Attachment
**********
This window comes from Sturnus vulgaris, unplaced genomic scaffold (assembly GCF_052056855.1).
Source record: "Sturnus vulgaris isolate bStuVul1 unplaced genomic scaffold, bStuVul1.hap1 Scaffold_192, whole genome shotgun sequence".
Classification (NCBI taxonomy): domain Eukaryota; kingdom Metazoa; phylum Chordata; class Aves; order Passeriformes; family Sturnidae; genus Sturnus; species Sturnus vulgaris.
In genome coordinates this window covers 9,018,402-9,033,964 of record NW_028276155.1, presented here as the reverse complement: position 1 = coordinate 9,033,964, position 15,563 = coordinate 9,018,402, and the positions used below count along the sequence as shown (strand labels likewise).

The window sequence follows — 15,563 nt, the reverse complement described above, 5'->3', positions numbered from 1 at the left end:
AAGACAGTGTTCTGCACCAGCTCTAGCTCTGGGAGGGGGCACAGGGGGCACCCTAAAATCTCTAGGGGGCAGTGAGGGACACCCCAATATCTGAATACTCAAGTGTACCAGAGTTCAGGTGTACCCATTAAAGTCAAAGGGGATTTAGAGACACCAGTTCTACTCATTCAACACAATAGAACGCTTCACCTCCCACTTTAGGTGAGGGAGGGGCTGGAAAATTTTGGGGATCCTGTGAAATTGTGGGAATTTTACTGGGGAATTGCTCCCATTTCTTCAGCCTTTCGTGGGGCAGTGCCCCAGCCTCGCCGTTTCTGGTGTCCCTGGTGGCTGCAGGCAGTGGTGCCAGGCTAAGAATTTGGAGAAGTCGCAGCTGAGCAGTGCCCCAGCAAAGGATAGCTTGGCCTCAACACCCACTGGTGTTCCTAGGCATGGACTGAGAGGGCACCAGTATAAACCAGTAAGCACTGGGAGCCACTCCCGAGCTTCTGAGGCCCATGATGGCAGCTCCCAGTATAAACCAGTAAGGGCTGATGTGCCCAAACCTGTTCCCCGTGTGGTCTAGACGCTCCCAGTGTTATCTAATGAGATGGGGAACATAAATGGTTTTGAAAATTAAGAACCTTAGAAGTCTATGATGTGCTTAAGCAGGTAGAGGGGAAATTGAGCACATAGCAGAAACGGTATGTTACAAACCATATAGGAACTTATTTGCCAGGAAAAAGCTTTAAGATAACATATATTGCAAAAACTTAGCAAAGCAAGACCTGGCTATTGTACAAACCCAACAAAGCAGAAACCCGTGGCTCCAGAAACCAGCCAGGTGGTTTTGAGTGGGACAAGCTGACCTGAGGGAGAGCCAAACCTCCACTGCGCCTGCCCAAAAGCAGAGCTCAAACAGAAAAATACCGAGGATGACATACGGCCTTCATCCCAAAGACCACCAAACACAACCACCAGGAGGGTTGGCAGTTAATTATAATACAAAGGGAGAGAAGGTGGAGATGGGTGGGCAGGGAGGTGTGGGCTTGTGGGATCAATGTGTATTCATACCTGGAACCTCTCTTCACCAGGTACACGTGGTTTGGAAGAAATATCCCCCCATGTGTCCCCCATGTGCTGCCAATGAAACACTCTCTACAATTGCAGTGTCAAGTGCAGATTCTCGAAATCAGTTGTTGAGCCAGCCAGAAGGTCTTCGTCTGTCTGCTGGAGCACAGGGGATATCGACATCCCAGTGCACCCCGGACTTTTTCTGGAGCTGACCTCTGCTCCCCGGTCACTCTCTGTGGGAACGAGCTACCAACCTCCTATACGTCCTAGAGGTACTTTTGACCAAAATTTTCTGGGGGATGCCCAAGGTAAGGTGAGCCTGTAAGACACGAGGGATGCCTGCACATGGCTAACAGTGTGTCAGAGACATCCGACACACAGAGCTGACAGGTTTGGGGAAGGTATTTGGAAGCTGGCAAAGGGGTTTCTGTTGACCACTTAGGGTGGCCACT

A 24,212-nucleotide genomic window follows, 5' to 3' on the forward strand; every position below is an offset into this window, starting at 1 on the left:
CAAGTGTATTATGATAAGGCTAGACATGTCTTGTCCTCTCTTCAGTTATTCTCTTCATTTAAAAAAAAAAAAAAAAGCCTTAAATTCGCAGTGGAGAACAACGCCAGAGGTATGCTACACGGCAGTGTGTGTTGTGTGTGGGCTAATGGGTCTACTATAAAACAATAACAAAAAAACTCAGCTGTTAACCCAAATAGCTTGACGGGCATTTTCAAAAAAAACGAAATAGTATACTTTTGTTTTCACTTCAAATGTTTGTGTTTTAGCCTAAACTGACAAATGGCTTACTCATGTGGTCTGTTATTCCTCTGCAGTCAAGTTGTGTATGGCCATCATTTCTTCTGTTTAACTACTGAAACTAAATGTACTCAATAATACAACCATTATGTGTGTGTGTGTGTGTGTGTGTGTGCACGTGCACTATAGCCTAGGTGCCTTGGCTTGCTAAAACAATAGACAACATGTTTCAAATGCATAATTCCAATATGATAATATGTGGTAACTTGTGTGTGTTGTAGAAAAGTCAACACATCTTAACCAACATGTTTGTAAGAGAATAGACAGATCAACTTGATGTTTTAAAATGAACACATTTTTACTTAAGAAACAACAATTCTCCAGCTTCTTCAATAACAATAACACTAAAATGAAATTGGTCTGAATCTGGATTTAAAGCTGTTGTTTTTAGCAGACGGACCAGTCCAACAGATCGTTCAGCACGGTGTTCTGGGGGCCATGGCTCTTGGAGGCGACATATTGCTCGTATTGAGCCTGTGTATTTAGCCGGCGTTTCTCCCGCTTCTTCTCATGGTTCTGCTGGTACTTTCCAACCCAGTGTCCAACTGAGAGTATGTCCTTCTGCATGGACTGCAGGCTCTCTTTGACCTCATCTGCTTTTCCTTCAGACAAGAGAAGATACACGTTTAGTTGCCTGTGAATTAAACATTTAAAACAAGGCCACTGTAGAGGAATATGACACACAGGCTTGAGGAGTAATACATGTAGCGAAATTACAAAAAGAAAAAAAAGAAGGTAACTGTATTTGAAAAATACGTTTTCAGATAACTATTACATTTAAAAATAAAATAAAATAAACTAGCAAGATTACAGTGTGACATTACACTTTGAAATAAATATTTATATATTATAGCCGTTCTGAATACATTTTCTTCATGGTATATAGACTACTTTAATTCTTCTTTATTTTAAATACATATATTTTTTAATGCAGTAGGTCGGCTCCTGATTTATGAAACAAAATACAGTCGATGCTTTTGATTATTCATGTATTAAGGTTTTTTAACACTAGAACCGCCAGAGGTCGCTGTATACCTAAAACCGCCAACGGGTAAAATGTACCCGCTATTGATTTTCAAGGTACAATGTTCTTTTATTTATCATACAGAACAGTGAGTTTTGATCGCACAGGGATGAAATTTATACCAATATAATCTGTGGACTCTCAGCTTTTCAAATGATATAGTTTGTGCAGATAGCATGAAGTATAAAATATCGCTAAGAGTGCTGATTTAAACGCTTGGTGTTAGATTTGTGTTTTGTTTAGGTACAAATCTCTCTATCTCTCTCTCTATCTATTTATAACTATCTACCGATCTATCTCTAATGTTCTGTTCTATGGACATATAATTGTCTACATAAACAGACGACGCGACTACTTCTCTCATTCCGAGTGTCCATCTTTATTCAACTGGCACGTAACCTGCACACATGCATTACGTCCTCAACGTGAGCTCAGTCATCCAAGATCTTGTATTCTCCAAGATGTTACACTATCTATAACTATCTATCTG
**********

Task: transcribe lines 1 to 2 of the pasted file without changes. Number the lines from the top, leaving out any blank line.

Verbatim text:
This window comes from Sturnus vulgaris, unplaced genomic scaffold (assembly GCF_052056855.1).
Source record: "Sturnus vulgaris isolate bStuVul1 unplaced genomic scaffold, bStuVul1.hap1 Scaffold_192, whole genome shotgun sequence".